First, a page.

2nd Sunday of Lent (March 12, 2017)

2nd Sunday of Lent (March 12, 2017)

There were once two identical twins. They were alike in every way but one. One was a hope-filled optimist who only ever saw the bright side of life. The other was a dark pessimist, who only ever saw the down side in every situation. The parents were so worried about the extremes of optimism and pessimism in their boys they took them to the doctor. He suggested a plan. “On their next birthday give the pessimist a shiny new bike, but give the optimist only a pile of manure.” It seemed a fairly extreme thing to do. After all, the parents had always treated their boys equally. But in this instance they decided to try the doctor’s advice. So when the twins’ birthday came around they gave the pessimist the most expensive, top of the range, racing bike a child has ever owned. When he saw the bike his first words were, “I’ll probably crash and break my leg.” To the optimist they gave a carefully wrapped box of manure. He opened it, looked puzzled for a moment, then ran outside screaming, “You can’t fool me! Where there’s this much manure, there’s just gotta be a pony around here somewhere!” [storiesforpreaching.com/category/sermonillustrations/hope/]

Kind of a silly story, but illustrative, I think, of one Scripture message that we hear today, and even perhaps of the greater Christian life.  Not to have it seem that manure is the theme for this homily, but thinking back to celebrating Jesus’ birth at Christmastime, I always like to talk during that season of how the fact that Jesus was born in a stable (which would have most likely had its share of animal mess) shows that He’s willing—perhaps even desiring—to be born in the midst of our mess.  One could even say that without a mess, we wouldn’t need a Messiah. 

But this is not just the case at Christmas.  The Lord continues to be with us in the midst of trial, difficulty, and suffering.  And just as Jesus was born into a mess, through Christ we can be brought through the mess into something or someone new.  Last month I was asked to give a talk to a women’s prayer group, and the topic was basically my life’s story.  I was kind of surprised by some of the reaction afterward, with some folks essentially offering their sympathies for my having had a rough life.  I certainly have not had a rough life, but I think for all of us, we can see that the things that have helped us to grow have often been the challenges, difficulties, and sufferings of life—and so that’s what I tended to focus on.  I believe that’s part of the Paschal Mystery.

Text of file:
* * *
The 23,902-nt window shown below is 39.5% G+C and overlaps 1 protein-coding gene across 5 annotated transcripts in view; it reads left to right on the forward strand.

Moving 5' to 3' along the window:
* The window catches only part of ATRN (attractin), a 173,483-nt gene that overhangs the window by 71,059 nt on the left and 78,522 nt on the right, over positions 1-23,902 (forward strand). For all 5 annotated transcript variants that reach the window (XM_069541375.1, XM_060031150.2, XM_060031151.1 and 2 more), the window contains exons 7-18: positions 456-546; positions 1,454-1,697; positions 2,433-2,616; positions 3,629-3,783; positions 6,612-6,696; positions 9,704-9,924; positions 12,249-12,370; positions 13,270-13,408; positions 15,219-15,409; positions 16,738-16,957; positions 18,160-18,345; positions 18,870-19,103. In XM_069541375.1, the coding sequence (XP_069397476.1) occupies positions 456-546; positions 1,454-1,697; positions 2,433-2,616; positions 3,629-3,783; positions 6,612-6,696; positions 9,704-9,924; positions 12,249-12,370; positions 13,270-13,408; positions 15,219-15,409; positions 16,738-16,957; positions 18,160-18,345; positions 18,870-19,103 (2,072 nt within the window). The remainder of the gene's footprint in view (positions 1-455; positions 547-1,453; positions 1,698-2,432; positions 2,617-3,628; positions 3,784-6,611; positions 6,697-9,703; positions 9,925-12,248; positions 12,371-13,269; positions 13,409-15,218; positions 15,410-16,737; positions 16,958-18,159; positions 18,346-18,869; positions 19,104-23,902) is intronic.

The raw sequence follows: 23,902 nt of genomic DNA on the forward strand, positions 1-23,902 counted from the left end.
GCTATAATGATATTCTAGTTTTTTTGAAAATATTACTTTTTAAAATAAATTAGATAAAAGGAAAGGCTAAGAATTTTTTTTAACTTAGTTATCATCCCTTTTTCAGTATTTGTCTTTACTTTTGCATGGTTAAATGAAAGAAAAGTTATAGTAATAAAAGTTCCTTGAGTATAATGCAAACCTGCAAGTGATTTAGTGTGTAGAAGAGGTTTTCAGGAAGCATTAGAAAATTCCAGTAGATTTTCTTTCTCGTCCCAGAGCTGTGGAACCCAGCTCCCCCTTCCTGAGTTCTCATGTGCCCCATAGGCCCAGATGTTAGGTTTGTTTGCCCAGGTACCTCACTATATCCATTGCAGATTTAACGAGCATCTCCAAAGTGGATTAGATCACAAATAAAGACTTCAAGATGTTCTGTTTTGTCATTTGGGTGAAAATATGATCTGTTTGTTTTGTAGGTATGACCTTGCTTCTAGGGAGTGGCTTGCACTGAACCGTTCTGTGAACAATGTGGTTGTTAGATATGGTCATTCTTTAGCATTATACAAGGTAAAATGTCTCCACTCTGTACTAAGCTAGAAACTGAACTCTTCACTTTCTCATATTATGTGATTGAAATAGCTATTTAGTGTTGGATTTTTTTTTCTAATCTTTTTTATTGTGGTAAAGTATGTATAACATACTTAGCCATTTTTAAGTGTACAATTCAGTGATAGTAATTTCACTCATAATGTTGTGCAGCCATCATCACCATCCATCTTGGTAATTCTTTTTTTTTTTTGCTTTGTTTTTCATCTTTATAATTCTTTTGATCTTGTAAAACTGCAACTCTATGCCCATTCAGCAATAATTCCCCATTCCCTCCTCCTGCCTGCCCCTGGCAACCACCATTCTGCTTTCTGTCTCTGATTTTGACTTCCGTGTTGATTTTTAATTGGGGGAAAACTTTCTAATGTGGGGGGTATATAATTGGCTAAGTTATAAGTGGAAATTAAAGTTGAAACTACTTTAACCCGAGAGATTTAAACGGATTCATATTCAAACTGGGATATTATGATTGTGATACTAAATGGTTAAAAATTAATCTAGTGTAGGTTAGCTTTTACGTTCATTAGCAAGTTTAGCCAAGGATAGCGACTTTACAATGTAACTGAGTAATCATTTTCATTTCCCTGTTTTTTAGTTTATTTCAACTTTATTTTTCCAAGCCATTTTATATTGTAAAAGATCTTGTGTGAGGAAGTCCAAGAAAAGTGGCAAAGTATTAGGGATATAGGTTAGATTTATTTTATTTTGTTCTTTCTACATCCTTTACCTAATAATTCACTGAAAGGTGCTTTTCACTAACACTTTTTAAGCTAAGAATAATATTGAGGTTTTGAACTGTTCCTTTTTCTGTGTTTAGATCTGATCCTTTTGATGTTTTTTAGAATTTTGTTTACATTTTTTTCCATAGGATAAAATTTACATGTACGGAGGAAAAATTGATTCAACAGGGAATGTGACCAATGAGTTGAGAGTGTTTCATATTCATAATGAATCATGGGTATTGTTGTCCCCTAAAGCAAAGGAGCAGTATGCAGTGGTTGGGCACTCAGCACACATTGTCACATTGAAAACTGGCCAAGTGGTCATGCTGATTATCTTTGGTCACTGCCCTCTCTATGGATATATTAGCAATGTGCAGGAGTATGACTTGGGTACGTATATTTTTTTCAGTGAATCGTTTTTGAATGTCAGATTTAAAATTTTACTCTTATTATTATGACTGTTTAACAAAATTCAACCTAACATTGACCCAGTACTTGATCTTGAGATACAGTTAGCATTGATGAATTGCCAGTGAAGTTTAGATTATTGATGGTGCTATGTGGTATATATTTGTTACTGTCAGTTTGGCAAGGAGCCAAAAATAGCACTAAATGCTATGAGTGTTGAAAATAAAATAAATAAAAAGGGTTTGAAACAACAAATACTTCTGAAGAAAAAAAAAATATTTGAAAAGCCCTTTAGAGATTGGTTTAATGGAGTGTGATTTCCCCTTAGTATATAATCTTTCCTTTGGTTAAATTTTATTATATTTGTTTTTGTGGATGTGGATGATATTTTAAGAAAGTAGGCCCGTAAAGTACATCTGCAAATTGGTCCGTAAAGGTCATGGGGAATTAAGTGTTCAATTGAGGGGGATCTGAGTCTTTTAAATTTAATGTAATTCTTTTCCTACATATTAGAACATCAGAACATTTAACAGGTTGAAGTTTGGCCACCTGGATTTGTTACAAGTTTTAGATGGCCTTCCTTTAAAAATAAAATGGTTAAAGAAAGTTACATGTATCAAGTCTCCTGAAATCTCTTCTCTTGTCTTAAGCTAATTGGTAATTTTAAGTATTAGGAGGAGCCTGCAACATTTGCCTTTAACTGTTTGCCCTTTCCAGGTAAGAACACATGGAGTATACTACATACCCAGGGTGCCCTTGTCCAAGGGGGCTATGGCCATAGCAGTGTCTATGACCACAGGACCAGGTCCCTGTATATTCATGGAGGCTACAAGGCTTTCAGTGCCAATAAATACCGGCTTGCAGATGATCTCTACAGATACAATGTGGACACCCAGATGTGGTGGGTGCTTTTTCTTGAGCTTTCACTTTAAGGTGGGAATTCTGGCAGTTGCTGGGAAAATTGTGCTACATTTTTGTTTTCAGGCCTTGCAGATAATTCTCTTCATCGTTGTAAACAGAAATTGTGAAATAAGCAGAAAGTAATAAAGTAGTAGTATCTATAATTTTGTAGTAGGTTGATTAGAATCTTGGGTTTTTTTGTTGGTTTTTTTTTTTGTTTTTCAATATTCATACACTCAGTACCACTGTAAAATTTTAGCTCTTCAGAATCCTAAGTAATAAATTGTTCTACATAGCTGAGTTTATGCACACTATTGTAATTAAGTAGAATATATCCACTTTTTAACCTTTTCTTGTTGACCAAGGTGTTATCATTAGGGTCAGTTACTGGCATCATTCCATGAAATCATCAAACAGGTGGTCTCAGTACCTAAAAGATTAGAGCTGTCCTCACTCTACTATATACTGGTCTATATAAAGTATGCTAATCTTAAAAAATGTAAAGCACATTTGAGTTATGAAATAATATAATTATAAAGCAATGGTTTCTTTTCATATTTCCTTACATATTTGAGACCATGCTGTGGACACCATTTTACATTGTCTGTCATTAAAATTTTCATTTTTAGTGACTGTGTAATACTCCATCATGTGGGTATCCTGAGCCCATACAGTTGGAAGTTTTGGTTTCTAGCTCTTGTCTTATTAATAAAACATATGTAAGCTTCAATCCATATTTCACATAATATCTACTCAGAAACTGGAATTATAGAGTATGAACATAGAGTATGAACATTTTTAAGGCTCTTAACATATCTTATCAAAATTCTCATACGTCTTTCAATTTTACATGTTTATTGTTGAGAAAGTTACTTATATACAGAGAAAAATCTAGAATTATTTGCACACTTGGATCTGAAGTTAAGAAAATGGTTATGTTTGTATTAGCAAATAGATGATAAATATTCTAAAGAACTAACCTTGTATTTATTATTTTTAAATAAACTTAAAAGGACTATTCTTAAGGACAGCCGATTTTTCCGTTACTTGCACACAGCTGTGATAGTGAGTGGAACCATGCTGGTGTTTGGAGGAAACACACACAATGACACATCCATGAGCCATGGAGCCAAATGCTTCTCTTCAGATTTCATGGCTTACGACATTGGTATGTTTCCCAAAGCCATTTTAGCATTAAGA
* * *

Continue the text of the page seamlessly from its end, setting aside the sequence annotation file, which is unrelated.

We’re here today in the season of Lent.  It is a time known as a season of penitence, and indeed it is.  But just this past week, I heard on Catholic radio the season of Lent being referred once as a season of hope, and another time even as a season of joy (joy at the Easter that is coming). 

Our Scriptures today direct us to the hope of future glory even in the midst of challenge, difficulty, and suffering.  In the Gospel according to Matthew, Jesus’ Transfiguration comes a few days after telling His Apostles of His impending passion, death and resurrection.  Up on that mountain, Peter, James & John got a glimpse of the light of Christ’s true glory.  Peter wanted to stay up there and build tents—and I don’t think we can fault him for this.  But they had to go back down the mountain, back to everyday life, and soon to the day when Jesus’ prediction would come to pass.  But the Transfiguration experience would have showed them—and us—that the glory of God and the glory of the Resurrection is there below the surface, even in hard times. 

In the Book of Genesis, God asked Abram to do what would have been unthinkable: to leave the land of his kinsfolk and strike out for some unknown place for a special mission.  Yet he told Abram that he would make of him a great nation, bless him, and make him a blessing to others.  Do we sometimes question what God is doing in our lives, what God might be asking of us, how God might be calling us out of our comfort zones, and perhaps even asking what seems impossible?  Are we able to trust that when we step out with God, even into the unknown, that we will find blessing on the other side? 

Last Sunday I talked about the gift that God has put into us: the gift of having a share in His life through the saving redemption of Christ.  And it’s because of this same gift that St. Paul can tell Timothy, “Bear your share of hardship for the gospel with the strength that comes from God…through…Christ Jesus, who destroyed death and brought life and immortality to light through the gospel.”  Not only does remembering this gift help us to overcome temptation; it also helps us to overcome suffering and trials.

The Lord gathers us together here today to remember/to celebrate/to encounter “the mystery of faith”:  “We proclaim your death, O Lord, and profess your Resurrection until you come again.”  May the Body and Blood of Christ lead us each day through the Cross and into glory.